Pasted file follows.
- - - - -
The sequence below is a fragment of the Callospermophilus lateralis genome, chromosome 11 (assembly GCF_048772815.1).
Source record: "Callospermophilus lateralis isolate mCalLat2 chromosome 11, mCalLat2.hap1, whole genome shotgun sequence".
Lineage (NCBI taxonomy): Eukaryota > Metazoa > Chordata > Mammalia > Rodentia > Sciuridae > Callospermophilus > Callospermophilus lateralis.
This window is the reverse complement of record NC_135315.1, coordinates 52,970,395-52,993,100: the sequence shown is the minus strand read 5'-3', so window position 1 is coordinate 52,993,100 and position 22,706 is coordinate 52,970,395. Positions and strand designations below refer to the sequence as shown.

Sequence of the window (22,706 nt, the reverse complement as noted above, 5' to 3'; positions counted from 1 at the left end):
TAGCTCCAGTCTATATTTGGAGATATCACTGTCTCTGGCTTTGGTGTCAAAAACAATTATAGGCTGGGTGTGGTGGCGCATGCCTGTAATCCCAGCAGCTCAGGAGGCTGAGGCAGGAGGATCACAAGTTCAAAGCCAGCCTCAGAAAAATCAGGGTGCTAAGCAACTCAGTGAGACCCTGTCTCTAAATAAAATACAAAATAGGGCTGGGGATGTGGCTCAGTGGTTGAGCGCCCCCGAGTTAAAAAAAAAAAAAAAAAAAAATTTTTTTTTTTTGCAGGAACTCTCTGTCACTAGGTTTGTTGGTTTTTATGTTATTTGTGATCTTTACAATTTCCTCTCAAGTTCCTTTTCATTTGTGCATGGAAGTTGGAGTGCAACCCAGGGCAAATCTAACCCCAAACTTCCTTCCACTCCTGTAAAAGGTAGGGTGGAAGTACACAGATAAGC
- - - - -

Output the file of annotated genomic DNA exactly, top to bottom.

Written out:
The sequence below is a fragment of the Callospermophilus lateralis genome, chromosome 11 (assembly GCF_048772815.1).
Source record: "Callospermophilus lateralis isolate mCalLat2 chromosome 11, mCalLat2.hap1, whole genome shotgun sequence".
Lineage (NCBI taxonomy): Eukaryota > Metazoa > Chordata > Mammalia > Rodentia > Sciuridae > Callospermophilus > Callospermophilus lateralis.
This window is the reverse complement of record NC_135315.1, coordinates 52,970,395-52,993,100: the sequence shown is the minus strand read 5'-3', so window position 1 is coordinate 52,993,100 and position 22,706 is coordinate 52,970,395. Positions and strand designations below refer to the sequence as shown.

Sequence of the window (22,706 nt, the reverse complement as noted above, 5' to 3'; positions counted from 1 at the left end):
TAGCTCCAGTCTATATTTGGAGATATCACTGTCTCTGGCTTTGGTGTCAAAAACAATTATAGGCTGGGTGTGGTGGCGCATGCCTGTAATCCCAGCAGCTCAGGAGGCTGAGGCAGGAGGATCACAAGTTCAAAGCCAGCCTCAGAAAAATCAGGGTGCTAAGCAACTCAGTGAGACCCTGTCTCTAAATAAAATACAAAATAGGGCTGGGGATGTGGCTCAGTGGTTGAGCGCCCCCGAGTTAAAAAAAAAAAAAAAAAAAAATTTTTTTTTTTTGCAGGAACTCTCTGTCACTAGGTTTGTTGGTTTTTATGTTATTTGTGATCTTTACAATTTCCTCTCAAGTTCCTTTTCATTTGTGCATGGAAGTTGGAGTGCAACCCAGGGCAAATCTAACCCCAAACTTCCTTCCACTCCTGTAAAAGGTAGGGTGGAAGTACACAGATAAGC